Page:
Jesus’ point is that when we, the hugely indebted servant, come across someone who has a relatively small amount to pay off, the second servant, God is watching. Jesus summarizes His story, by saying, “And in anger, his master delivered him to the jailers, until he should pay all his debt. So also my heavenly Father will do to every one of you if you do not forgive your brother from your heart” Vv.34-35.

Have you ever told your kid to tell another kid, “your sorry”? Were they sorry? Maybe when they are three but try that with a 12-year-old you may hear words and even see a general acknowledgment of the other person. But odds are you won’t get compliance with what you wanted. “From your hearts” calls for sincerity, not just appearances (Hagner 540).  

If we are going to accept the forgiveness of the great burden of sin which nailed Jesus to a cross we had better realize that to not forgive “each other for sins that remain trivial in comparison (Deidun 219)" to our own debt owed to God. I want to end by addressing the worry that we’re being too permissive about God’s gift of forgiveness. Jesus wasn’t worried about giving people permission to sin.

He wasn't afraid of giving the prodigal son a kiss instead of a lecture, a party instead of probation; and he proved that by bringing in the elder brother at the end of the story and having him raise pretty much the same objections you do. He's angry about the party. He complains that his father is lowering standards and ignoring virtue--that music, dancing, and a fattened calf are, in effect, just so many permissions to break the law. And to that, Jesus has the father say only one thing: "Cut that out! We're not playing good boys and bad boys anymore. Your brother was dead and he's alive again. The name of the game from now on is resurrection, not bookkeeping (Capon)."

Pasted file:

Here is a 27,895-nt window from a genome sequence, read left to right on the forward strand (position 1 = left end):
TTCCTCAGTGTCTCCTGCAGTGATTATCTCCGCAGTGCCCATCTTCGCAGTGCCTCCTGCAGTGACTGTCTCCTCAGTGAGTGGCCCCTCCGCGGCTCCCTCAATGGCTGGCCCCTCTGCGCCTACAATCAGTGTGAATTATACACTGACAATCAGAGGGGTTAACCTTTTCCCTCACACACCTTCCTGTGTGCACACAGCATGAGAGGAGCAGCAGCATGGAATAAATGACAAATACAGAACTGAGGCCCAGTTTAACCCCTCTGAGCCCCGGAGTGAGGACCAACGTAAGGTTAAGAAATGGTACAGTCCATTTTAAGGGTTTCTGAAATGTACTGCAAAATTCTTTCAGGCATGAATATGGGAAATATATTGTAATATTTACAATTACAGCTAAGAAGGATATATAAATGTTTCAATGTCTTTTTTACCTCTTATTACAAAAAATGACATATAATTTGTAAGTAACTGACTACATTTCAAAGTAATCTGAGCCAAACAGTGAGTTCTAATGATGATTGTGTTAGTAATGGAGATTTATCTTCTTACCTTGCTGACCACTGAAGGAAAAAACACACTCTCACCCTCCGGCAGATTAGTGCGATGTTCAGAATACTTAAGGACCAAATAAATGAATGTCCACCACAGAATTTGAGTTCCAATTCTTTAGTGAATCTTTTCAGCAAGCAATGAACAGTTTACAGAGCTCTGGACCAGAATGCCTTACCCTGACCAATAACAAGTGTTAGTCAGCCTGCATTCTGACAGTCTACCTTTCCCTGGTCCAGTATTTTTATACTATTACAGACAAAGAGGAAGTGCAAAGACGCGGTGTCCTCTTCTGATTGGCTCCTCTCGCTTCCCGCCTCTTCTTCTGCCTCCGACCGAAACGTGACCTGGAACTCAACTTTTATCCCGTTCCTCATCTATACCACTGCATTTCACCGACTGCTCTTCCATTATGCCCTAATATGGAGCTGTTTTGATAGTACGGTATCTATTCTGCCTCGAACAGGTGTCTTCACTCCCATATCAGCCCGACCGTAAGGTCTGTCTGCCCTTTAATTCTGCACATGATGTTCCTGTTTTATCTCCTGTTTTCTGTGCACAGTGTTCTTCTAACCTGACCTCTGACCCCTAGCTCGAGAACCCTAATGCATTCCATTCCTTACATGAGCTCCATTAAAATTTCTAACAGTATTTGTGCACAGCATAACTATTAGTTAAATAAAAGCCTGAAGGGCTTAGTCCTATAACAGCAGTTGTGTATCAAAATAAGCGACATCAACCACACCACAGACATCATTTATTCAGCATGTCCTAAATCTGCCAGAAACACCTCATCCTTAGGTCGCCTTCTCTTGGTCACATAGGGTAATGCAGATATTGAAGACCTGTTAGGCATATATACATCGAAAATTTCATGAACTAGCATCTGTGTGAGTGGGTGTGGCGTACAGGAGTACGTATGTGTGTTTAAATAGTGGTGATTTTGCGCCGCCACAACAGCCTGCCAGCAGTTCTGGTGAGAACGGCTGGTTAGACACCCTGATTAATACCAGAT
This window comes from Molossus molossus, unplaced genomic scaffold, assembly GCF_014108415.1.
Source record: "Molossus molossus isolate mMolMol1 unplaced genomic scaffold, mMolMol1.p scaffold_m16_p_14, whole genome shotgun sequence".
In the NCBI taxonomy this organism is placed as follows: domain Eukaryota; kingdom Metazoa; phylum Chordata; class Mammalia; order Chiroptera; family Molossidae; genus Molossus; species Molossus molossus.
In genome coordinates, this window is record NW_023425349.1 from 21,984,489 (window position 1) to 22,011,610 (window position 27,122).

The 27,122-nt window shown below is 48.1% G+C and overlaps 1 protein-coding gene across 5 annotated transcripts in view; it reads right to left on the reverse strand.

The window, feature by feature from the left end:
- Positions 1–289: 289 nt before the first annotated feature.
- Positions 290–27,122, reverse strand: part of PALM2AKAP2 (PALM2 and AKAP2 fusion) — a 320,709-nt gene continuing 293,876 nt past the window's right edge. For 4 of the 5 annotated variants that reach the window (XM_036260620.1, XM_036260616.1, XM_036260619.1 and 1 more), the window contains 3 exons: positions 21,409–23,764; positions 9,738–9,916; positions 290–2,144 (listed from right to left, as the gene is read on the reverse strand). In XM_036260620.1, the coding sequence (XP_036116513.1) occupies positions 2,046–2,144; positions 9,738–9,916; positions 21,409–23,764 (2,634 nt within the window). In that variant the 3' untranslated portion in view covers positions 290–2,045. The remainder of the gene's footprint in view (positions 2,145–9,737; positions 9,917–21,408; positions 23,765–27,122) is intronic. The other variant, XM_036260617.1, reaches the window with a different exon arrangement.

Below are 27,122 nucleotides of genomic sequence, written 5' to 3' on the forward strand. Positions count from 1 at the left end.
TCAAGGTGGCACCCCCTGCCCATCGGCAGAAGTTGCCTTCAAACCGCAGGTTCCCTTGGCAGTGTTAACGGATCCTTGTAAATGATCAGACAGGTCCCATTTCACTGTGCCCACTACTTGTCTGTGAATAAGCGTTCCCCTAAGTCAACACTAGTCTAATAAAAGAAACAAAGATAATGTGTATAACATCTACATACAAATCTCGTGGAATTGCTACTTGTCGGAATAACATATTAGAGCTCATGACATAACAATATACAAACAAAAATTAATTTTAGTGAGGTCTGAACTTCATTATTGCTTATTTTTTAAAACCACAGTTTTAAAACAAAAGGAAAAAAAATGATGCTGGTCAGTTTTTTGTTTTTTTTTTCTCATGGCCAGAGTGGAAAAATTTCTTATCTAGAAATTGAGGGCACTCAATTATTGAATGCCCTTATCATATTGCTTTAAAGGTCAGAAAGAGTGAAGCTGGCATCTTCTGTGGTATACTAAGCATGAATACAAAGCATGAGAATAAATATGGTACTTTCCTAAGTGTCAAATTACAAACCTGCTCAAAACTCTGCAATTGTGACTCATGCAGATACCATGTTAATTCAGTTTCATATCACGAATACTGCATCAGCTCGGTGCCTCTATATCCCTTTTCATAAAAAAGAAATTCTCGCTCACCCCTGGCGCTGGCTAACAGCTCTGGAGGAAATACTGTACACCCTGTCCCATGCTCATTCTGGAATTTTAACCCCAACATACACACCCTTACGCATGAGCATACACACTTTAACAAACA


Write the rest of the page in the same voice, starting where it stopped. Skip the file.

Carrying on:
We’ve known people who can’t see past God as a bookkeeper with credits and debits listed in the columns of our lives. But in truth,
the column that contains the red-inked entries of our liabilities can’t be read because they are covered with the blood of Jesus, our Savior. We are forgiven because of Jesus. We are forgiven because of God’s love. We are forgiven and reminded of it by the Holy Spirit that lives within us. Let us pray.

 

Works Cited

Augsburger, Myron S., and Lloyd J. Ogilvie. Matthew. Vol. 24. Nashville, TN: Thomas Nelson Inc, 1982. Print. The Preacher’s Commentary Series.

Blomberg, Craig. Matthew. Vol. 22. Nashville: Broadman & Holman Publishers, 1992. Print. The New American Commentary.

Capon, Robert Farrar. "Between Noon and Three." Christianity Today. Web. 12 Sept. 2020.

Deidun, T. "The Parable of The Unmerciful Servant (Mt. 18:23–35)." BTB 6 (1976): 219. Print.

Lamott, Anne. Plan B: Further Thoughts on Faith. Riverhead Trade, 2006. Print.

Hagner, Donald A. Matthew 14–28. Vol. 33B. Dallas: Word, Incorporated, 1995. Print. Word Biblical Commentary.

Hemingway, Ernest. The Complete Short Stories of Ernest Hemingway. New York: Scribner, 2003. Print.

Keener, Craig S. The IVP Bible Background Commentary: New Testament. Downers Grove, IL: InterVarsity Press, 1993. Print.

Nolland, John. The Gospel of Matthew: A Commentary on the Greek Text. Grand Rapids, MI; Carlisle: W.B. Eerdmans; Paternoster Press, 2005. Print. New International Greek Testament Commentary.

 Works consulted

Augsburger, Myron S., and Lloyd J. Ogilvie. Matthew. Vol. 24. Nashville, TN: Thomas Nelson Inc, 1982. Print. The Preacher’s Commentary Series.

Blomberg, Craig. Matthew. Vol. 22. Nashville: Broadman & Holman Publishers, 1992. Print. The New American Commentary.

Capon, Robert Farrar. "Between Noon and Three." Christianity Today. Web. 12 Sept. 2020.

Deidun, T. "The Parable of The Unmerciful Servant (Mt. 18:23–35)." BTB 6 (1976): 219. Print.